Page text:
So, before you decide to stop using computers, the Internet and technology totally, there are preventative steps that you can take to avoid being held for ransom. Having a comprehensive cybersecurity and response strategy will help you defend against these attacks — one that focuses on using business drivers to guide cybersecurity activities and incorporates cybersecurity risks as part of your overall risk management processes. You don’t have to start from scratch. You can continue to evolve and improve your current practices. Specific actions that are proven to work include:
Identify the business processes and users that handle critical business information, especially those that handle financial information, and enforce some form of higher-trust authentication. For example, two-factor authentication requires not only a username and password, but also something that only the user has on them — like a hardware or software token that generates a code (Google Authenticator or RSA SecurID) to name a few. Learn more about two factor authentication.
Secure the network. Firewalls and other security tools designed to fortify the network perimeter play a critical role in protecting your business. Ensure your firewall configuration is set to restrict outbound network traffic and monitor for suspicious behavior. Invest in layered security protection that can detect and stop ransomware attacks before they happen. There are lots of products on the market that provide this type of protection.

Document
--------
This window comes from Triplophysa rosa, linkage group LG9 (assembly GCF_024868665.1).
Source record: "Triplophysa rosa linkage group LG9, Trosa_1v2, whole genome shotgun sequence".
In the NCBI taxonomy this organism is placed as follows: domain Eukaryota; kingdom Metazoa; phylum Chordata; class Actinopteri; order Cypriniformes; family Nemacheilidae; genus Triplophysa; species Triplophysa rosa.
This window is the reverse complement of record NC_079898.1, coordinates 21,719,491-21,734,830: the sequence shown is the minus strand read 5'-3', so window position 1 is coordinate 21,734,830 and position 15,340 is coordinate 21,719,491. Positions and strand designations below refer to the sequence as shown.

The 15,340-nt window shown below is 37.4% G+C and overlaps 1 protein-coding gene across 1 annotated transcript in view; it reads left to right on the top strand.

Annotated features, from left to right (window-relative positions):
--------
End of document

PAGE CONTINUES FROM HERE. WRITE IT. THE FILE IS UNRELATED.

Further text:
Make backups of your critical business data. Schedule backups to no-overwrite media. Make sure backups are located on segregated network storage, preferably offsite and that uses strong encryption that you control and manage. Have dedicated backup operator credentials – don’t share or otherwise reuse those credentials for other purposes, and don’t reuse the passwords with other accounts. Audit the integrity of those backups regularly. Maintain proper access management for these backups.
Secure email and browsers. Email clients and web browsers are used to trigger ransomware. Scan all attachments, particularly zip files and documents, for the latest malware variants. Get a secure email gateway and ensure it is configured to provide URL filtering. These could be either hardware products or software products.
Secure the operating system and all programs. Make sure all of your computers are patched religiously, including the operating system and third-party applications. Upgrade outdated software that cannot be patched.
Provide user awareness training to all employees. Train your employees to be suspicious of all attachments and links in external and internal emails by encouraging the simple practice of hovering over a link (prior to clicking it) to confirm whether its actual destination is legitimate. Encourage users to report suspicious emails to get a second opinion if they are unsure of the validity.